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Ecology of and control strategies for Calamagrostis canadensis in boreal forest sites



Ecology of and control strategies for Calamagrostis canadensis in boreal forest sites



Canadian Journal of Forest Research 23(10): 2070-2077



Calamagrostis canadensis (Michx.) Beauv. is a widely distributed rhizomatous grass that can seriously inhibit growth of white spruce (Picea glauca (Moench) Voss) seedlings in the boreal forests of North America. We review the dynamics of this grass during four successional stages: the colonization of disturbed sites; dominance of the site by the grass a few years after disturbance; gradual loss of dominance with overstory development; and maintenance of the grass at low levels in the understory of the mature forest. We also describe C. canadensis in relation to recruitment from clonal growth and seed, environmental conditions for growth, the effects of grass liner buildup on conifer seedling microclimate, and overall competitive abilities. Control strategies for C. canadensis are as follows. If the grass is found in nearly every square metre in the understory prior to logging, there will be rapid spread when the stand is clear-cut unless clones are killed using herbicides or a deep burn. Large spruce seedlings, planted on large soil scalps or mounds, coupled with release by way of herbicides or sheep grazing, may be necessary for plantation establishment under conditions of encroachment by C. canadensis. Alternatively, the shade provided by a partial canopy may inhibit the grass sufficiently to allow spruce seedlings to establish. If grass is not abundant in the understory, we recommend (i) minimizing forest floor disturbance to reduce sites for grass seedling colonization or (ii) a slash bum with the hope of encouraging colonization by herbaceous species that have less impact on conifer seedlings.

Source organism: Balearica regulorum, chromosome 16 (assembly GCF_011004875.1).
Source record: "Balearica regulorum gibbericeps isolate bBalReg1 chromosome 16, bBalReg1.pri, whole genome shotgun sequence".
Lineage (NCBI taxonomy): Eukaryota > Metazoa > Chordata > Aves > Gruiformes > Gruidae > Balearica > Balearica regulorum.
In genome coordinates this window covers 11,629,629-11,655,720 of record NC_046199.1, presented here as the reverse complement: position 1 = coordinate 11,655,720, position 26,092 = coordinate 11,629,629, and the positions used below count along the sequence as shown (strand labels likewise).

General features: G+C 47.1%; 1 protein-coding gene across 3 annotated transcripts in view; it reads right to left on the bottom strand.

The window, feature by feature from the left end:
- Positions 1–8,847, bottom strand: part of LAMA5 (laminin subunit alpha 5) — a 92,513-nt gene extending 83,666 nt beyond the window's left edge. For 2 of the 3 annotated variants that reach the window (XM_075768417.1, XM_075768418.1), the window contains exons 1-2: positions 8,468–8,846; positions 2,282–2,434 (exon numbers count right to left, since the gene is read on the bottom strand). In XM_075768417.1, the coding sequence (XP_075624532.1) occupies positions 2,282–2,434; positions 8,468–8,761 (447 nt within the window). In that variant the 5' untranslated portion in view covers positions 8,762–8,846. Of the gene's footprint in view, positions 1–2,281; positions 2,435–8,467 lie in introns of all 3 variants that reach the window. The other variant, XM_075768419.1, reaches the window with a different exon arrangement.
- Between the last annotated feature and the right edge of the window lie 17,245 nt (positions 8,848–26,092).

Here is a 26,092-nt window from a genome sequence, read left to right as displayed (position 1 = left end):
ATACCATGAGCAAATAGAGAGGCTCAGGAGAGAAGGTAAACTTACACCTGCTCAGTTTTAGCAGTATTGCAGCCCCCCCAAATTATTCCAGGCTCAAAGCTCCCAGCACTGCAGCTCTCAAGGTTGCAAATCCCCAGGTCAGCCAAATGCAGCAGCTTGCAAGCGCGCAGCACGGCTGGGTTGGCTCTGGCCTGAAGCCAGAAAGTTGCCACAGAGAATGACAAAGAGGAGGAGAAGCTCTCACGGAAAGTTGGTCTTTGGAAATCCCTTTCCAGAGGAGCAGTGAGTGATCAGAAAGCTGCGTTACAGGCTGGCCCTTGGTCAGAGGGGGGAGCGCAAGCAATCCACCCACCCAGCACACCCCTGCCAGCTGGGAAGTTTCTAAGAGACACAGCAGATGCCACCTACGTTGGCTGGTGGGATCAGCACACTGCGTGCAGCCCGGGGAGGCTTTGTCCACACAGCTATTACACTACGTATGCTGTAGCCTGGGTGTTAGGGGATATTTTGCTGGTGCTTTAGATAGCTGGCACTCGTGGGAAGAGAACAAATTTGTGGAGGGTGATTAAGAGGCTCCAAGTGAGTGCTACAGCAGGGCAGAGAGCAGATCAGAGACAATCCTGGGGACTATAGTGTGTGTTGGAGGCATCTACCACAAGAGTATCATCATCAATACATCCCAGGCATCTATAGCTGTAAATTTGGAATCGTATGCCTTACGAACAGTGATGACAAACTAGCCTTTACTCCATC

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Accession: 002351452

Download citation: RISBibTeXText

DOI: 10.1139/x93-258


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